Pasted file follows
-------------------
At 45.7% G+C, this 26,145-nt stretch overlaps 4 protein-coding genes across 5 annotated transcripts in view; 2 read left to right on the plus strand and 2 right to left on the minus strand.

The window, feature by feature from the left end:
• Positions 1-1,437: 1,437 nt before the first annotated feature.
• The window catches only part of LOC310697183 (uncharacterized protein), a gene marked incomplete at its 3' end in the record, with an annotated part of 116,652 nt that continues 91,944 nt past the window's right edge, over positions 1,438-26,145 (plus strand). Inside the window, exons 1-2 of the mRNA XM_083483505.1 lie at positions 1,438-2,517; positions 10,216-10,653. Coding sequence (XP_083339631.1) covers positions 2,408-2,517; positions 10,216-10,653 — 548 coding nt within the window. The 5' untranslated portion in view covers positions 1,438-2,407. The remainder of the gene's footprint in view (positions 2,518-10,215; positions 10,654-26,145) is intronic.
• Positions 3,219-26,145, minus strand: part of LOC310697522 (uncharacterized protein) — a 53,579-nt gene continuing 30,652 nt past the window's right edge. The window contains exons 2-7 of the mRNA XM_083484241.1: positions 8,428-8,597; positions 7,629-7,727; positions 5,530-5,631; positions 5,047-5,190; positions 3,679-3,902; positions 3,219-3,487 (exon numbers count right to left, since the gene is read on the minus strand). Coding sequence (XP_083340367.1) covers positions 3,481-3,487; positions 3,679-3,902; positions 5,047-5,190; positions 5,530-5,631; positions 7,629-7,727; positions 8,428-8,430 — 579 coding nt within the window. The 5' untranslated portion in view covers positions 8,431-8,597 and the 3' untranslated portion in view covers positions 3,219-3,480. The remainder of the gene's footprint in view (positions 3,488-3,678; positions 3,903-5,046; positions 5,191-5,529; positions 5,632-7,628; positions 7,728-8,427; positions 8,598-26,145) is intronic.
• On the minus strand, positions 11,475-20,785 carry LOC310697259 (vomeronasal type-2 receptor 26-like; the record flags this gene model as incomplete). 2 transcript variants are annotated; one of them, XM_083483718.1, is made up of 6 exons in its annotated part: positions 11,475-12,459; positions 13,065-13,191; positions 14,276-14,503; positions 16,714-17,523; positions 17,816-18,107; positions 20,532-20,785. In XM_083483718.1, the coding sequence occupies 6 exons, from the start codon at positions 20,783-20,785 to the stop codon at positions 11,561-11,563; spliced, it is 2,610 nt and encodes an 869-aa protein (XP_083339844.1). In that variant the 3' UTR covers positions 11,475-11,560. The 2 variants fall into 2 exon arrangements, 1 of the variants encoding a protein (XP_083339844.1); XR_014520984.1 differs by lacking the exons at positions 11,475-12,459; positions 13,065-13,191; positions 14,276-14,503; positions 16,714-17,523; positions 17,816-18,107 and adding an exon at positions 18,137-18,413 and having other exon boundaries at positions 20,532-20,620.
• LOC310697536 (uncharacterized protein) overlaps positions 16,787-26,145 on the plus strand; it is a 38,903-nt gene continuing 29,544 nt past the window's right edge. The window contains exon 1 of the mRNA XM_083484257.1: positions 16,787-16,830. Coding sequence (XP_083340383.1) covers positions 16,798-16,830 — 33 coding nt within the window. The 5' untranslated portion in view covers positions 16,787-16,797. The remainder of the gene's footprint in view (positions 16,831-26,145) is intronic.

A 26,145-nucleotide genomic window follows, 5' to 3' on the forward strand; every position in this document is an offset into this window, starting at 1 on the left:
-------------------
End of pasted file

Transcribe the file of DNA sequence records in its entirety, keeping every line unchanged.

At 45.7% G+C, this 26,145-nt stretch overlaps 4 protein-coding genes across 5 annotated transcripts in view; 2 read left to right on the plus strand and 2 right to left on the minus strand.

The window, feature by feature from the left end:
• Positions 1-1,437: 1,437 nt before the first annotated feature.
• The window catches only part of LOC310697183 (uncharacterized protein), a gene marked incomplete at its 3' end in the record, with an annotated part of 116,652 nt that continues 91,944 nt past the window's right edge, over positions 1,438-26,145 (plus strand). Inside the window, exons 1-2 of the mRNA XM_083483505.1 lie at positions 1,438-2,517; positions 10,216-10,653. Coding sequence (XP_083339631.1) covers positions 2,408-2,517; positions 10,216-10,653 — 548 coding nt within the window. The 5' untranslated portion in view covers positions 1,438-2,407. The remainder of the gene's footprint in view (positions 2,518-10,215; positions 10,654-26,145) is intronic.
• Positions 3,219-26,145, minus strand: part of LOC310697522 (uncharacterized protein) — a 53,579-nt gene continuing 30,652 nt past the window's right edge. The window contains exons 2-7 of the mRNA XM_083484241.1: positions 8,428-8,597; positions 7,629-7,727; positions 5,530-5,631; positions 5,047-5,190; positions 3,679-3,902; positions 3,219-3,487 (exon numbers count right to left, since the gene is read on the minus strand). Coding sequence (XP_083340367.1) covers positions 3,481-3,487; positions 3,679-3,902; positions 5,047-5,190; positions 5,530-5,631; positions 7,629-7,727; positions 8,428-8,430 — 579 coding nt within the window. The 5' untranslated portion in view covers positions 8,431-8,597 and the 3' untranslated portion in view covers positions 3,219-3,480. The remainder of the gene's footprint in view (positions 3,488-3,678; positions 3,903-5,046; positions 5,191-5,529; positions 5,632-7,628; positions 7,728-8,427; positions 8,598-26,145) is intronic.
• On the minus strand, positions 11,475-20,785 carry LOC310697259 (vomeronasal type-2 receptor 26-like; the record flags this gene model as incomplete). 2 transcript variants are annotated; one of them, XM_083483718.1, is made up of 6 exons in its annotated part: positions 11,475-12,459; positions 13,065-13,191; positions 14,276-14,503; positions 16,714-17,523; positions 17,816-18,107; positions 20,532-20,785. In XM_083483718.1, the coding sequence occupies 6 exons, from the start codon at positions 20,783-20,785 to the stop codon at positions 11,561-11,563; spliced, it is 2,610 nt and encodes an 869-aa protein (XP_083339844.1). In that variant the 3' UTR covers positions 11,475-11,560. The 2 variants fall into 2 exon arrangements, 1 of the variants encoding a protein (XP_083339844.1); XR_014520984.1 differs by lacking the exons at positions 11,475-12,459; positions 13,065-13,191; positions 14,276-14,503; positions 16,714-17,523; positions 17,816-18,107 and adding an exon at positions 18,137-18,413 and having other exon boundaries at positions 20,532-20,620.
• LOC310697536 (uncharacterized protein) overlaps positions 16,787-26,145 on the plus strand; it is a 38,903-nt gene continuing 29,544 nt past the window's right edge. The window contains exon 1 of the mRNA XM_083484257.1: positions 16,787-16,830. Coding sequence (XP_083340383.1) covers positions 16,798-16,830 — 33 coding nt within the window. The 5' untranslated portion in view covers positions 16,787-16,797. The remainder of the gene's footprint in view (positions 16,831-26,145) is intronic.

A 26,145-nucleotide genomic window follows, 5' to 3' on the forward strand; every position in this document is an offset into this window, starting at 1 on the left: